Another full moon on Saturday night – it is now officially Spring.
This past week my creative river has been flowing along briskly – no ice jams here! Choices and ideas keep growing and multiplying. Some get ruled out, others lead to new insights and options. I visualize and affirm “clarity” a lot!
In Eric Merisel's “Overcoming Creative Anxiety” course through Daily OM, he writes about creative choice-making:
Choosing provokes anxiety. Even such small matters as choosing which cereal to bring home or which television show to watch can cause a little tendril of anxiety. How much more anxiety is generated by trying to choose between spending two years on this novel or on that novel! Even more significantly, every single mark you make as a painter or word you put on the page as a writer is a choice: when you create you are constantly choosing, which means that a certain amount of anxiety is likely always to be with you as you create.
What reassuring words. We all feel tension when we create, whether we are painters, writers or wood carvers. But working through ideas and addressing the problems and surprises they bring is the heart and soul of studio work. Would you ever trade this for any other life? I wouldn’t.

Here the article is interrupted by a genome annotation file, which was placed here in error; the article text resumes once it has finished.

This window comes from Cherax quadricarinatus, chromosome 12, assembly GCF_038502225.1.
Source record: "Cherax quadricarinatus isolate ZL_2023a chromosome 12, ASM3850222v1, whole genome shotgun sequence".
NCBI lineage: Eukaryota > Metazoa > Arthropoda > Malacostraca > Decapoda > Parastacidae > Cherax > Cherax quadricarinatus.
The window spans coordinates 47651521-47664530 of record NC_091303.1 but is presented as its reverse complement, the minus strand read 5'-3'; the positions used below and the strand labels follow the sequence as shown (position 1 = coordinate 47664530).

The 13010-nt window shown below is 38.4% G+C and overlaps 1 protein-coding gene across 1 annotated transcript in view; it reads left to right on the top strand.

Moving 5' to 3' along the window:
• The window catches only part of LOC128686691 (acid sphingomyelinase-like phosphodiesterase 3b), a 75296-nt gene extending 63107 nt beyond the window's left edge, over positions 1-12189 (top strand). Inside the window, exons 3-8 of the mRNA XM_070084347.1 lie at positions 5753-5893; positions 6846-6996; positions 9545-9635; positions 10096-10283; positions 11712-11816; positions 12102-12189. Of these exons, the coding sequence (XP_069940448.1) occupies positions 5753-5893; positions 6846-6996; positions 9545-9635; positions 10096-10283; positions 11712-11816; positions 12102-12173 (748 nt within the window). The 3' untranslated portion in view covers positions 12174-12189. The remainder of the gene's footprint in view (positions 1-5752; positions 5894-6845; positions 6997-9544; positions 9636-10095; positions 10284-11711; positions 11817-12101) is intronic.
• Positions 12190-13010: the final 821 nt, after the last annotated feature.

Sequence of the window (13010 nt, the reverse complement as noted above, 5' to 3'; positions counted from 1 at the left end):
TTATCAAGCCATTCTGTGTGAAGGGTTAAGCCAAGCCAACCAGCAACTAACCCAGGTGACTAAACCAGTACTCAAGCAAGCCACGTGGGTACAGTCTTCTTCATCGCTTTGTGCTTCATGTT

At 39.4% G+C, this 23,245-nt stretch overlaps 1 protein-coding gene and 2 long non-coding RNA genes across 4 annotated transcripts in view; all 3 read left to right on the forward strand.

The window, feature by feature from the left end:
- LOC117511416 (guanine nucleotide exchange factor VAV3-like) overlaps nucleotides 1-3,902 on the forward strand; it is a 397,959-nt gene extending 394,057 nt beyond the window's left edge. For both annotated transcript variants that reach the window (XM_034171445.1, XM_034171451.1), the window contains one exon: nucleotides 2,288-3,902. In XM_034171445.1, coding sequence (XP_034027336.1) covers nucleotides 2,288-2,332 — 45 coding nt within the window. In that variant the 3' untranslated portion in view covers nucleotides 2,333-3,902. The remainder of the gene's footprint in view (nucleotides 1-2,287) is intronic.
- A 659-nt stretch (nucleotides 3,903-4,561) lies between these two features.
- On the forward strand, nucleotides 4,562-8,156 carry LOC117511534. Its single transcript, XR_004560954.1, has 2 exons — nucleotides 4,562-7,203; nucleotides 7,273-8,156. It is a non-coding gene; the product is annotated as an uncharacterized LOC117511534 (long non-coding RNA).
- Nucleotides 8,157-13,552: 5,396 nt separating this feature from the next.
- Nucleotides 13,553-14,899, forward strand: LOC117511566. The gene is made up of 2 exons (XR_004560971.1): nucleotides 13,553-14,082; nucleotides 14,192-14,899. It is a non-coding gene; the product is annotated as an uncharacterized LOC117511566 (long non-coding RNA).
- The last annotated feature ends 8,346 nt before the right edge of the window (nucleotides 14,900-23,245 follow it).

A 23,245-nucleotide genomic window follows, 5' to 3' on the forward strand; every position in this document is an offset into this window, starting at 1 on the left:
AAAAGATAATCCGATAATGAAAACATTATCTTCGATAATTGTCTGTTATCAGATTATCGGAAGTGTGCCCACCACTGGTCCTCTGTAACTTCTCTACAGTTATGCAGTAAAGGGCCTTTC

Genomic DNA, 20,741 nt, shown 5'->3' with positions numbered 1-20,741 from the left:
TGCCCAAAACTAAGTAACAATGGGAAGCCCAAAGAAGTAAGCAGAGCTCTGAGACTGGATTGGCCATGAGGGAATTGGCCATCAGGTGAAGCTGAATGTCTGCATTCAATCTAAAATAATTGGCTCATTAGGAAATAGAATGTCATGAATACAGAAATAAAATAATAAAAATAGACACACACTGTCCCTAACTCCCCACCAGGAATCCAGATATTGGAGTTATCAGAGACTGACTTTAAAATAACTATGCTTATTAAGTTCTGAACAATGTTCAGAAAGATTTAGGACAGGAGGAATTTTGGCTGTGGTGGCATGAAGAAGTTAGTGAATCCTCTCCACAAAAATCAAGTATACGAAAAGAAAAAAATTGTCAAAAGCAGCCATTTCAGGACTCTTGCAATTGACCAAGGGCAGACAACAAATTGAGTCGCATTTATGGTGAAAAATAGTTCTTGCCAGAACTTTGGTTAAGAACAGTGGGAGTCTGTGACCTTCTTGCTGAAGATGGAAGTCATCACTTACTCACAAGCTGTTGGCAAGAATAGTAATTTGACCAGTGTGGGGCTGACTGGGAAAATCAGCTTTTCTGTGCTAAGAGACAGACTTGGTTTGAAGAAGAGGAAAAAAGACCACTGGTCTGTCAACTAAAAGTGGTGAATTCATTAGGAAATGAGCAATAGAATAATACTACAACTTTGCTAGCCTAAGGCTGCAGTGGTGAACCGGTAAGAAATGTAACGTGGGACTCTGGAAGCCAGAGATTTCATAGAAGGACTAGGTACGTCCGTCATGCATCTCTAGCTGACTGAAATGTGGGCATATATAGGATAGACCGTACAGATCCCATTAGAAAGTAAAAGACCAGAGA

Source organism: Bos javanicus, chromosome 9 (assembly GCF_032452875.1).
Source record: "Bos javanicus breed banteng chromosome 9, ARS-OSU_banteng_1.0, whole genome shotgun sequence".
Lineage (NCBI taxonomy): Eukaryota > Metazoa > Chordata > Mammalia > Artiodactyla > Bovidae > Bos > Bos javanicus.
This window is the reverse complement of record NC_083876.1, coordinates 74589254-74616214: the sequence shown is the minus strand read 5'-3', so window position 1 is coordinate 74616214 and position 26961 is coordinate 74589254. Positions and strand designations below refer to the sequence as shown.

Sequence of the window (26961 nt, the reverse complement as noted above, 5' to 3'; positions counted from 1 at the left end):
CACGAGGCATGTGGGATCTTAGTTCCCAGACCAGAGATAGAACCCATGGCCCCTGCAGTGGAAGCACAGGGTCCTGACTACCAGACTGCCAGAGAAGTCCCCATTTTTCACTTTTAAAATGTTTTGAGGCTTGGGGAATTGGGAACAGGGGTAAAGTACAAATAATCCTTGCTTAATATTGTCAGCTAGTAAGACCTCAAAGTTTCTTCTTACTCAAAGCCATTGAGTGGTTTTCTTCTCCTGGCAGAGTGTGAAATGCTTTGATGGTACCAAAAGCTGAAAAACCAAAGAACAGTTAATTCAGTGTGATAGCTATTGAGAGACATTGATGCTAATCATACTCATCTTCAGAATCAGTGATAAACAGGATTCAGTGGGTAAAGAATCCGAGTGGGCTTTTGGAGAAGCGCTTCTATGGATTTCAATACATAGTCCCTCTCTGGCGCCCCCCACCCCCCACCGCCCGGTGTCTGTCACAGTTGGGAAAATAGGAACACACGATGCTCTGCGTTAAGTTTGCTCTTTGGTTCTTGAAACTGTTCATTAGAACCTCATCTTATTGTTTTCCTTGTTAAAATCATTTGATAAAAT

I've been making lots of painted papers for my “fluttering pages” and laying them out to see what they will look like in combination. Since the three panels will hang together as a triptych, developing quantities of papers with variety in for color, texture, pattern and values are an important first step in the design process.
It took careful measuring, checking and rechecking every step of the way to complete this new work, but my desire was to mount and complete it for this blog post. While the idea for this started out to be rolled tubes, the substrate turned out so beautiful that I formed half cylinders from these and mounted them on the stretched canvas.
One of the original tube samples – this one has knotted strips.
My intention in twisting and manipulating the cut strips on the openings is to suggest lines of writing across the surface. I may paint the edges of the strips to accentuate them and make them more visible.
Here’s an informal shot of the completed work. The glare from the flash makes it difficult to see the details, but it does give you the feel of the piece. It’s Atta-Girl time; so satisfying to see a new idea launched, with new variations already standing in line waiting for their turn to be realized.